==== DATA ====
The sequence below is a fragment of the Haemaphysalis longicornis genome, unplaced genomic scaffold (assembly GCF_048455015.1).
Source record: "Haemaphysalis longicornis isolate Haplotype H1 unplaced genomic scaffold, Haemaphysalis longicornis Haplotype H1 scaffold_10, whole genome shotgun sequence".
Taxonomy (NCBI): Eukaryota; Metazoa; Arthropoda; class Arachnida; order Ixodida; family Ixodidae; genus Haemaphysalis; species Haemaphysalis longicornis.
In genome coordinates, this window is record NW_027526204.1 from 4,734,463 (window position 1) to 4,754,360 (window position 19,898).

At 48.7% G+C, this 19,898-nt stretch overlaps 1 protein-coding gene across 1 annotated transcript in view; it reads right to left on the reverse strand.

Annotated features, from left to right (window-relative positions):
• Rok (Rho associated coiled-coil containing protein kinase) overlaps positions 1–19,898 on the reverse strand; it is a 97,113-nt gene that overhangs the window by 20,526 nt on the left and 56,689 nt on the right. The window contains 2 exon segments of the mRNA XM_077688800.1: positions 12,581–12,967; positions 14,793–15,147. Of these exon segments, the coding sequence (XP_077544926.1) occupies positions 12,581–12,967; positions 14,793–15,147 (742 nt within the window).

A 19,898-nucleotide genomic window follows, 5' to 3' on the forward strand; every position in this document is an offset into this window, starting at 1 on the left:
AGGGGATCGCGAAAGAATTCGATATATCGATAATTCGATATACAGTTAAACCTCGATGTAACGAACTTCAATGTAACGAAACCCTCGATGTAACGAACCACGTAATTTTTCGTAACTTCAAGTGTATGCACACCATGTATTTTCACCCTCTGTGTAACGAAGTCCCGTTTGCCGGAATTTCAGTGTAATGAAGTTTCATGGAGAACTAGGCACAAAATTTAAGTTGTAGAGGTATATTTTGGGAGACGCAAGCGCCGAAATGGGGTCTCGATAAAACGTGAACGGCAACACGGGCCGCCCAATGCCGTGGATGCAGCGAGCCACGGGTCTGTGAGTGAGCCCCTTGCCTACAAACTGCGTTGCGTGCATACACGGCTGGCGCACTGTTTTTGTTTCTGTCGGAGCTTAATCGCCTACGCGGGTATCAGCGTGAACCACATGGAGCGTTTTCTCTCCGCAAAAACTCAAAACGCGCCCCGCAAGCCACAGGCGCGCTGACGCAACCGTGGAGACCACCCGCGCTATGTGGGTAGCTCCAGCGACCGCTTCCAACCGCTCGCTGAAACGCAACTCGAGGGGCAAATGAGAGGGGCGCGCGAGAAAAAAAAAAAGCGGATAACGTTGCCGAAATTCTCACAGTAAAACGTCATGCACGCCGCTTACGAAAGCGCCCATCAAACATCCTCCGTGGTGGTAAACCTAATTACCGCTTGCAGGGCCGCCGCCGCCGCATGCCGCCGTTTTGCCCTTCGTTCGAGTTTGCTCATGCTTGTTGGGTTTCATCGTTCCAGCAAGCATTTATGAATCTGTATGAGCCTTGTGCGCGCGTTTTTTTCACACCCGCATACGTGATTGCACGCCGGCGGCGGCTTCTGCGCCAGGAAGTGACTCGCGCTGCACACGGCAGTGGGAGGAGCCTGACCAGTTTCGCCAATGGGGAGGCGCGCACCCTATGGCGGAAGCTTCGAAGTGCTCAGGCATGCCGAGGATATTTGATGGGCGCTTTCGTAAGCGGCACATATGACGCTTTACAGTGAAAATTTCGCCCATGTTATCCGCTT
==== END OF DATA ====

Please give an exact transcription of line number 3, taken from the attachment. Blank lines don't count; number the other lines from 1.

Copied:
Taxonomy (NCBI): Eukaryota; Metazoa; Arthropoda; class Arachnida; order Ixodida; family Ixodidae; genus Haemaphysalis; species Haemaphysalis longicornis.